DANCING WITH THE STARS
Dance music is a hell of a drug. And Daft Punk and Pharrell are pushing the purest product in the clubs. The genius French robots and a very Zen P explain why their latest game-changing string of hits is no lucky streak
WORDS: Sarah Polonsky I PHOTOS: Jill Greenberg
PHARRELL WILLIAMS can’t stop singing. Here in a windowless conference room at Pier 59 above New York City’s Hudson River, the 40-year-old hitmaker is, without impulse, breaking into song. It’s nearly as loud as the white polka dots screaming from his black long-sleeve Comme des Garçons top. But he fails to warble the contagious hook of Robin Thicke’s “Blurred Lines,” P’s first No. 1 single in seven years. Nor does he hum the melodies of his production on “BBC,” Jay-Z’s Magna Carta...Holy Grail superstar posse cut. In this sterile office space, Pharrell is crooning the opening notes of Daft Punk’s 2000 new-millennial classic “One More Time” in a manner that could pass for a tribute show. On the receiving end of Williams’ powerful falsetto are the song’s architects Thomas Bangalter, 38, and Guy-Manuel de Homem-Christo, 39, aka the Robots, who sit across an oval table in black leather chairs. It’s somehow not awkward.
This assemblage represents a moment for everyone involved; yet Pharrell only cares to toast Daft Punk’s recent success. Sure the Virginia native producer has played a part, writing and singing on the instantly classic disco-funk hybrid “Get Lucky,” a global sensation that ushered in the French musical icons’ chart-topping comeback album Random Access Memories. Yet today he seems more fanatic than peer. He bypasses multiple solo looks for this magazine shoot as not to absorb Daft Punk’s warm spotlight, despite being in the midst of an unpredictable comeback of his own. When you ask about his work with a certain twerksome celebutante (name sounds a lot like Molly), he deflects, making your query seem trivial and borderline insulting. Pharrell simply won’t let the gravity of this moment—right here, right now, with the Bots— escape you. “Think about it,” says Williams, injecting an enormous pause, for emphasis. “Right now, you’re in the middle of what was and what it is about to be. Do you know how important now is? All of this is unbelievable. I’m pinching myself.”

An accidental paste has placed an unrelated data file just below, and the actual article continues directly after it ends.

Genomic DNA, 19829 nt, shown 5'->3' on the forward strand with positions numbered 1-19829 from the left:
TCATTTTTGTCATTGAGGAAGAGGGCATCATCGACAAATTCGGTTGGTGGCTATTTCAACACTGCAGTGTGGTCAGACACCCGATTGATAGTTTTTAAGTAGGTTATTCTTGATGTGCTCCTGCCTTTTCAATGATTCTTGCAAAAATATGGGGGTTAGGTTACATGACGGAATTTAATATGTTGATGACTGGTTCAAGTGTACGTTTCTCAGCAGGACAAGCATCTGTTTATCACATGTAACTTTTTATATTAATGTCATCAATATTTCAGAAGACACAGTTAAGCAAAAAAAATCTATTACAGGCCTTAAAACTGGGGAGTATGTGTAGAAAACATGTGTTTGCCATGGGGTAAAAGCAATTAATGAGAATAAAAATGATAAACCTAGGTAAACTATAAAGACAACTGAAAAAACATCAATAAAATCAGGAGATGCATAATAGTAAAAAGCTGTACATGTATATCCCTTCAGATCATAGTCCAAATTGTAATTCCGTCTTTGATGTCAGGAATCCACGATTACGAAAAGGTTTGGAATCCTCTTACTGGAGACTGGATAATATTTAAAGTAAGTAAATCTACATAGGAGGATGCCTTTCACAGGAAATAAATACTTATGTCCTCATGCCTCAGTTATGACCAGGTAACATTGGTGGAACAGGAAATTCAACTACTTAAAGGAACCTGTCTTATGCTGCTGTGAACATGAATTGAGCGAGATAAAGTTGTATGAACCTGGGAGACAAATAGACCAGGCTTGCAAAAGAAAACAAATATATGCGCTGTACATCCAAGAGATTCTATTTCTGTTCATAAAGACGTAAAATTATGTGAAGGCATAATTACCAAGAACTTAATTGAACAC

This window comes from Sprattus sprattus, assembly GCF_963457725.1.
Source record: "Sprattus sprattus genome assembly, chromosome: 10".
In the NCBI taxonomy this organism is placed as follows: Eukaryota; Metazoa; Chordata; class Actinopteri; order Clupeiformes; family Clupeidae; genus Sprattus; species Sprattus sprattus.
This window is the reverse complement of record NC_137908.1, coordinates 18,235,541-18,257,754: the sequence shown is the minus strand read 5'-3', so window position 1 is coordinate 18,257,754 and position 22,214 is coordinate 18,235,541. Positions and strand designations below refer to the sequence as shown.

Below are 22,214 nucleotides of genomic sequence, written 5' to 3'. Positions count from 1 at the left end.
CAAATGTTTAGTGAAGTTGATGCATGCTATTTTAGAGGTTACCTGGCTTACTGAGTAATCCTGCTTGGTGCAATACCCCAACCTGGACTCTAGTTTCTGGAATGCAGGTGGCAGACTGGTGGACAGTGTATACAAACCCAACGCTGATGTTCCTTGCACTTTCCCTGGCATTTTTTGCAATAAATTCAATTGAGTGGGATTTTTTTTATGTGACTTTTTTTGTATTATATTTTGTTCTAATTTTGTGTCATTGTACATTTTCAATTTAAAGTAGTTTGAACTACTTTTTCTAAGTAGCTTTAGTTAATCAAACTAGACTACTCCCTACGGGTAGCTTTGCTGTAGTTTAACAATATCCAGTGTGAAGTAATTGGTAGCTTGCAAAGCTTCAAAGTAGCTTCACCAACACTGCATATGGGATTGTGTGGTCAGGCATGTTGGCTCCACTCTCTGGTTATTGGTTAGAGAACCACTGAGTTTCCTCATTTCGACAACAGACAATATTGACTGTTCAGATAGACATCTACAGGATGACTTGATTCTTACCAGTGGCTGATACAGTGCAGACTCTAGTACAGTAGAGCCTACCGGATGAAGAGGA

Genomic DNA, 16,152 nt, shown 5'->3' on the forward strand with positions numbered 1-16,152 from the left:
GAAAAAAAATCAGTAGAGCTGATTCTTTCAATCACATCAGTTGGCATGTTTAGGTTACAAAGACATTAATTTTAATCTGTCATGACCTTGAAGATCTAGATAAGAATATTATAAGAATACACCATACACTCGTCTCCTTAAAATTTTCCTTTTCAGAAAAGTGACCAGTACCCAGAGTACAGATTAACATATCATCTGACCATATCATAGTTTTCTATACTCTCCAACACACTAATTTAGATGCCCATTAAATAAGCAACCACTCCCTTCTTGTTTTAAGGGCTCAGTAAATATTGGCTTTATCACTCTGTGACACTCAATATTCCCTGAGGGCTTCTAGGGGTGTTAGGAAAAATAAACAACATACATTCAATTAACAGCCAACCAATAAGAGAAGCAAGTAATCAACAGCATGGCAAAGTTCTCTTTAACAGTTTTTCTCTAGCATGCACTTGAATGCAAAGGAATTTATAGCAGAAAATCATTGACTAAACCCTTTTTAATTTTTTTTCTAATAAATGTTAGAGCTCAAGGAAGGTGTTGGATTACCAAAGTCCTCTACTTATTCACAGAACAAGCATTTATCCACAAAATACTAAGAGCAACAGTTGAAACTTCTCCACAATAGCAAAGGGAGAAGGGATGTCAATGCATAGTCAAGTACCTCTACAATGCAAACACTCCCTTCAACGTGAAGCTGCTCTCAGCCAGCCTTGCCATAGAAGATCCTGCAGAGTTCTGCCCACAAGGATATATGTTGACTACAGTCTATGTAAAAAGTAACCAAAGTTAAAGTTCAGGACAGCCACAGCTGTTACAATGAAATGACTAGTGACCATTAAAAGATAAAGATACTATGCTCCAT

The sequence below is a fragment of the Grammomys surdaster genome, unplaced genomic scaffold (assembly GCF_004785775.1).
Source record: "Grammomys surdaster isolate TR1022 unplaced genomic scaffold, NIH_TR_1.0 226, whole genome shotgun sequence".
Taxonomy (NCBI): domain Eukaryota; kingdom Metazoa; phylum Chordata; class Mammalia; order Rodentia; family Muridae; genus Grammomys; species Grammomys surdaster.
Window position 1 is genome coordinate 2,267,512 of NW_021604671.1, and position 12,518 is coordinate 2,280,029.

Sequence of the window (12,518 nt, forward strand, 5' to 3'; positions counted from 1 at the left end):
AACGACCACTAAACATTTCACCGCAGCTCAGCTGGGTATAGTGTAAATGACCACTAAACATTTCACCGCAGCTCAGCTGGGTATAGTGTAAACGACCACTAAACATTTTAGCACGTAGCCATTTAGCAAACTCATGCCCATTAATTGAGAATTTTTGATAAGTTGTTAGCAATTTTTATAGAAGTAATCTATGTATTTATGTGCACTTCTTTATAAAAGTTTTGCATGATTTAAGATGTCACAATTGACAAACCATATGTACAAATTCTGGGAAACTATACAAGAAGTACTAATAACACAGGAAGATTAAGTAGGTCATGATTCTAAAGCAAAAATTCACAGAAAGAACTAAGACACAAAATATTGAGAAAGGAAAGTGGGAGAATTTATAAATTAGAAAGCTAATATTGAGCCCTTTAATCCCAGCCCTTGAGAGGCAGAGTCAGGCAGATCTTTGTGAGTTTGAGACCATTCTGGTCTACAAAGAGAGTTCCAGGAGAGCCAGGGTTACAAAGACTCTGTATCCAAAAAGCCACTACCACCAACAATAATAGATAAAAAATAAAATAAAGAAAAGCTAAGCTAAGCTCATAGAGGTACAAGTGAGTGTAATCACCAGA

Daft Punk flew in from Paris to be here today. To pose in blinged-out Yves Saint Laurent Le Smoking tuxedos and don their signature helmets, which look like illuminated motorcycle headgear with a sheen metal finish. And to discuss how they’ve fearlessly navigated 20 years of sonic creation. “This is a journey, but for us, we are not afraid of any consequences,” says Bangalter, the chattier half of the Bots. “We do exactly what we want.” Bangalter and de Homem- Christo own every aspect of their musical outputs, and rarely divulge what’s to come. Such as with the 10-minute-and-33-second remix to “Get Lucky,” which they’ll tease, but remain tight-lipped about before it drops three weeks later. “We talk about the present because it’s such a gift,” Williams explains. His eyes then go straight to Daft Punk. His role is clearly supporting cast today. And the music symposium begins.
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